David Chapman - Chapman Consulting
I am an expert witness and experienced contract software developer in San Jose, California who has written over 1,300,000 lines of code in my 34 years of industry experience. My expert witness specialty is GDS/GDSII/OASIS data file review for evidence of patent infringement or IP misuse. My software development specialties are in compute-intensive algorithms, Electronic Design Automation (EDA), and parsers/compilers.
I provide algorithm design, development, testing/debugging, and optimization services for high performance, high value, and high reliability software. If you don't know how to get your software project started, need help writing or testing it, or need to improve it, I can help.
After 1,300,000 lines of code, I've learned a few surprising things about writing quality software. I have written a series of essays about software development, testing, and optimization. A few are featured below. Read some of the essays, then call or write to find out how I can help you deliver code that works - and works well.
Software Development Done Right.
Everyone expects new code to have a higher bug rate. Software goes through "alpha" and "beta" releases before being sold to the general public; even early production releases have significantly higher patch rates than older code. Customers accept this in return for being the first to see a new system. But that doesn't mean it's a good thing!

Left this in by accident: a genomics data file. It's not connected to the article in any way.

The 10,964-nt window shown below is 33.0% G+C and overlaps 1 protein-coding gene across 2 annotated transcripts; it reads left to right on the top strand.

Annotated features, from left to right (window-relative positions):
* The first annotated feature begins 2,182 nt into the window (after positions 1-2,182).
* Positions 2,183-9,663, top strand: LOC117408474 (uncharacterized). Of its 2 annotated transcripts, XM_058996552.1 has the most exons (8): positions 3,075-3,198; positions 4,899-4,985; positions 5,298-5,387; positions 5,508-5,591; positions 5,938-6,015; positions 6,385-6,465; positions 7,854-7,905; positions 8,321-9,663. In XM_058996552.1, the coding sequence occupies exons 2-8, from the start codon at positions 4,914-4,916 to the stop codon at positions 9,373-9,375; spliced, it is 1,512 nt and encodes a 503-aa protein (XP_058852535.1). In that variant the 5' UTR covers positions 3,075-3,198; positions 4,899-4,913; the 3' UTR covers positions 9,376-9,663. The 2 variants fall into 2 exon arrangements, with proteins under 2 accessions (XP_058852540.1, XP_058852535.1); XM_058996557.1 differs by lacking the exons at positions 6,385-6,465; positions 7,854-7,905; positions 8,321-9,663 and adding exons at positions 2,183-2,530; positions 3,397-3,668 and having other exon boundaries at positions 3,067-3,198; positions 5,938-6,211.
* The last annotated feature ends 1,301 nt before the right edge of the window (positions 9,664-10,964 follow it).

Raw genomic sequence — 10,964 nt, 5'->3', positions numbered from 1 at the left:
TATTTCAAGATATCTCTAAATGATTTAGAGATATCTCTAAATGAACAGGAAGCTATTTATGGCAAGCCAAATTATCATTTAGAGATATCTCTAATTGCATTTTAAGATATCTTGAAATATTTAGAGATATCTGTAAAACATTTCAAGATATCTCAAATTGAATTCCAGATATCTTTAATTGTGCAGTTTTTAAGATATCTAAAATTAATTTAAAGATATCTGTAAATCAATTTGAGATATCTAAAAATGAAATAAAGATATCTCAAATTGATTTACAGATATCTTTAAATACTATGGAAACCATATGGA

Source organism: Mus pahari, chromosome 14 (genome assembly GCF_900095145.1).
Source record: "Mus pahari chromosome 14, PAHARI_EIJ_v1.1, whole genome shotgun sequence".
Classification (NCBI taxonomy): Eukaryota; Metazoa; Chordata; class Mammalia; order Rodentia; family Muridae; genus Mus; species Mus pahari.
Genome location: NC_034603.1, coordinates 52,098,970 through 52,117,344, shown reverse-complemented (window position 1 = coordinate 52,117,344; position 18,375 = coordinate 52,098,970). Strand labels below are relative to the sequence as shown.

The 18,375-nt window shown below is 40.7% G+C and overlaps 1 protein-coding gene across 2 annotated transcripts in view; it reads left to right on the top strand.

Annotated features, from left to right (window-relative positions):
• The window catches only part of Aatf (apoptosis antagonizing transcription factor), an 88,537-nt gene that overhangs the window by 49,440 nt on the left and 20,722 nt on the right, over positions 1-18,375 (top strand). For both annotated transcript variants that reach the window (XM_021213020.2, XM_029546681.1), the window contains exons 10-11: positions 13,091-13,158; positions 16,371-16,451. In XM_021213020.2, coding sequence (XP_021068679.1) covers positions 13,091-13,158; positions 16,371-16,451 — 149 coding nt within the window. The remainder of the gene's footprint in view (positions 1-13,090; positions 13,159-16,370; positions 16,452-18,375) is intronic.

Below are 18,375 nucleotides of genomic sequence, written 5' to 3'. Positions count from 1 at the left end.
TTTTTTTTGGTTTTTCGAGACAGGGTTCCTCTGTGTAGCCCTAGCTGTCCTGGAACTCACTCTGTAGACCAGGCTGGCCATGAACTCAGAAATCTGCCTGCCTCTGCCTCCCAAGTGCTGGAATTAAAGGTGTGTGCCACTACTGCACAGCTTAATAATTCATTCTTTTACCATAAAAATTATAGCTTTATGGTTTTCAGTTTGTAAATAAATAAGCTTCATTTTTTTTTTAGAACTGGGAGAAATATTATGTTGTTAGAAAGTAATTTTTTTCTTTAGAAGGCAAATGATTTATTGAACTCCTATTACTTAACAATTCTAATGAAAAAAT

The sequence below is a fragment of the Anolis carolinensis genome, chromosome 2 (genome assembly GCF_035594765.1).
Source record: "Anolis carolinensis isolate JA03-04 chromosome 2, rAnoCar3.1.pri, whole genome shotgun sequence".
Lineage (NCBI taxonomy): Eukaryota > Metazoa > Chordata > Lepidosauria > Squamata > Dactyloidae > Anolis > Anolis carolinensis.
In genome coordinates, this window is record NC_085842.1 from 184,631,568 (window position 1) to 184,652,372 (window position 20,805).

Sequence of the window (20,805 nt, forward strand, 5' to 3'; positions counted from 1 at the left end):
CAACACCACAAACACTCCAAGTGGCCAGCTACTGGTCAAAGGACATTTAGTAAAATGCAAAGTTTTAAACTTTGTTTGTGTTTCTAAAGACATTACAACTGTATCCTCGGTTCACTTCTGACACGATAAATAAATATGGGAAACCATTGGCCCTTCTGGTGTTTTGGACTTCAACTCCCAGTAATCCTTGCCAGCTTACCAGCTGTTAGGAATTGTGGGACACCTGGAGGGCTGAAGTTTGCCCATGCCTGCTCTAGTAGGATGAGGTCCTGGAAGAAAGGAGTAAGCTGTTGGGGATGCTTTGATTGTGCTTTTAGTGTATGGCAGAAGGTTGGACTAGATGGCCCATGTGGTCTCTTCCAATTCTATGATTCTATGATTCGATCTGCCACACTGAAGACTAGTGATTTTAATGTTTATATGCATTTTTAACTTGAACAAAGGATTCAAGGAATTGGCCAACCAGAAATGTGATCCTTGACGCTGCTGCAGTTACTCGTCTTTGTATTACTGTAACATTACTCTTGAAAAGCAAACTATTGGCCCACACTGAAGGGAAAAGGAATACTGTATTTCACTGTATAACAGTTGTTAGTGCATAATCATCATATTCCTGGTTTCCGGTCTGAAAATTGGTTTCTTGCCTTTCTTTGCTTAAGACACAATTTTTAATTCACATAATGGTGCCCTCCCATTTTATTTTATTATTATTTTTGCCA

Typically the release date of a first production version is based on reaching a targeted bug rate. The number of bugs per customer will drop over time until it reaches an acceptable threshold. Normally the bug rate will decrease smoothly and rapidly at first. This is a good thing, of course, but it is the result of a simple truth: most bugs in new code are trivial.
Quickly Getting Up to Speed
When you are asked to speed up a program, the temptation is to launch it using a runtime profiler such as gprof (the Free Software Foundation tool) or IBM's Rational Purify. Typically profilers instrument a program, then run it under the profiler's control. They may measure the length of time taken for each instruction sequence, or they may interrupt the program many times per second and count the number of times the program is in each portion of the code. They may even do both.
Runtime profilers can be very useful, but your program will run much slower under test than it normally would. For software that already takes minutes or hours, this can be quite a burden. There is additional overhead for function calls and returns, so well-structured code with many small functions may slow down still more.